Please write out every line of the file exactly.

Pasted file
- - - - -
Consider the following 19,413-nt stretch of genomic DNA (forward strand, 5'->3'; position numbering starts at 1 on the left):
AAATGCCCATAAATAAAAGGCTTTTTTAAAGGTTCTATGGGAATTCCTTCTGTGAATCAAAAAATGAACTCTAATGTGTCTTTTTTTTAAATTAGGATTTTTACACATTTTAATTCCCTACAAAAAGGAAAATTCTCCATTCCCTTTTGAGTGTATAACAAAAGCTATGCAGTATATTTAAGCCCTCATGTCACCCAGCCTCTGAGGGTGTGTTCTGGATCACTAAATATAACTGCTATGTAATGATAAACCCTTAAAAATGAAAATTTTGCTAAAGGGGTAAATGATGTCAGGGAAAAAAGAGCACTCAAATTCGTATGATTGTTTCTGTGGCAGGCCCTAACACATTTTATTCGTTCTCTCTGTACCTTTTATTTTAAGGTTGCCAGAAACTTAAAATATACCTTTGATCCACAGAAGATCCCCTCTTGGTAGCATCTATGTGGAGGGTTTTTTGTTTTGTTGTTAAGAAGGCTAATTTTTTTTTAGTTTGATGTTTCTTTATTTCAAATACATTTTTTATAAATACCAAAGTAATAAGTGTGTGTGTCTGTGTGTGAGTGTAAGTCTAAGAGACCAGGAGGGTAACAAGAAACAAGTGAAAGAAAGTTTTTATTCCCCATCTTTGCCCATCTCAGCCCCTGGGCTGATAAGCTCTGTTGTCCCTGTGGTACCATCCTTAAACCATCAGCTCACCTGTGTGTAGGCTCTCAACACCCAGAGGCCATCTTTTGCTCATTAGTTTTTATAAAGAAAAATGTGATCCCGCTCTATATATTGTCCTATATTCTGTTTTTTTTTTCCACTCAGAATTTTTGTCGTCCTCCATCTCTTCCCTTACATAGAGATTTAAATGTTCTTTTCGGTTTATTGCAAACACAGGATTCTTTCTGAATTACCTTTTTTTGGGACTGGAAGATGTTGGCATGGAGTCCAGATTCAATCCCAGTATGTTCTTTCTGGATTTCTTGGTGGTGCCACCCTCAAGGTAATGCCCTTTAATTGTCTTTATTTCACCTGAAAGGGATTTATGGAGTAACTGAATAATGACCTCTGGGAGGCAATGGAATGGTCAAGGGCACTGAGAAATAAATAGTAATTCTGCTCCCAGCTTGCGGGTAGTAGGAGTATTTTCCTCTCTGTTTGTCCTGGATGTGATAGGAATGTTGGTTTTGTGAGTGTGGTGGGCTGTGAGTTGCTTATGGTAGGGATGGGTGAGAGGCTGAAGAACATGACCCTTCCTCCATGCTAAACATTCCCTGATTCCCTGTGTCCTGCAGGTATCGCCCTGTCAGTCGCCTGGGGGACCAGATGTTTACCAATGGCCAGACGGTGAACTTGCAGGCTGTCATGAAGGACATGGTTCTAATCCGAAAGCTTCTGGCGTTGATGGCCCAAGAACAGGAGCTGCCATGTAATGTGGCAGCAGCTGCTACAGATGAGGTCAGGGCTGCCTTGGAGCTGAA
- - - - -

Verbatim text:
Consider the following 19,413-nt stretch of genomic DNA (forward strand, 5'->3'; position numbering starts at 1 on the left):
AAATGCCCATAAATAAAAGGCTTTTTTAAAGGTTCTATGGGAATTCCTTCTGTGAATCAAAAAATGAACTCTAATGTGTCTTTTTTTTAAATTAGGATTTTTACACATTTTAATTCCCTACAAAAAGGAAAATTCTCCATTCCCTTTTGAGTGTATAACAAAAGCTATGCAGTATATTTAAGCCCTCATGTCACCCAGCCTCTGAGGGTGTGTTCTGGATCACTAAATATAACTGCTATGTAATGATAAACCCTTAAAAATGAAAATTTTGCTAAAGGGGTAAATGATGTCAGGGAAAAAAGAGCACTCAAATTCGTATGATTGTTTCTGTGGCAGGCCCTAACACATTTTATTCGTTCTCTCTGTACCTTTTATTTTAAGGTTGCCAGAAACTTAAAATATACCTTTGATCCACAGAAGATCCCCTCTTGGTAGCATCTATGTGGAGGGTTTTTTGTTTTGTTGTTAAGAAGGCTAATTTTTTTTTAGTTTGATGTTTCTTTATTTCAAATACATTTTTTATAAATACCAAAGTAATAAGTGTGTGTGTCTGTGTGTGAGTGTAAGTCTAAGAGACCAGGAGGGTAACAAGAAACAAGTGAAAGAAAGTTTTTATTCCCCATCTTTGCCCATCTCAGCCCCTGGGCTGATAAGCTCTGTTGTCCCTGTGGTACCATCCTTAAACCATCAGCTCACCTGTGTGTAGGCTCTCAACACCCAGAGGCCATCTTTTGCTCATTAGTTTTTATAAAGAAAAATGTGATCCCGCTCTATATATTGTCCTATATTCTGTTTTTTTTTTCCACTCAGAATTTTTGTCGTCCTCCATCTCTTCCCTTACATAGAGATTTAAATGTTCTTTTCGGTTTATTGCAAACACAGGATTCTTTCTGAATTACCTTTTTTTGGGACTGGAAGATGTTGGCATGGAGTCCAGATTCAATCCCAGTATGTTCTTTCTGGATTTCTTGGTGGTGCCACCCTCAAGGTAATGCCCTTTAATTGTCTTTATTTCACCTGAAAGGGATTTATGGAGTAACTGAATAATGACCTCTGGGAGGCAATGGAATGGTCAAGGGCACTGAGAAATAAATAGTAATTCTGCTCCCAGCTTGCGGGTAGTAGGAGTATTTTCCTCTCTGTTTGTCCTGGATGTGATAGGAATGTTGGTTTTGTGAGTGTGGTGGGCTGTGAGTTGCTTATGGTAGGGATGGGTGAGAGGCTGAAGAACATGACCCTTCCTCCATGCTAAACATTCCCTGATTCCCTGTGTCCTGCAGGTATCGCCCTGTCAGTCGCCTGGGGGACCAGATGTTTACCAATGGCCAGACGGTGAACTTGCAGGCTGTCATGAAGGACATGGTTCTAATCCGAAAGCTTCTGGCGTTGATGGCCCAAGAACAGGAGCTGCCATGTAATGTGGCAGCAGCTGCTACAGATGAGGTCAGGGCTGCCTTGGAGCTGAA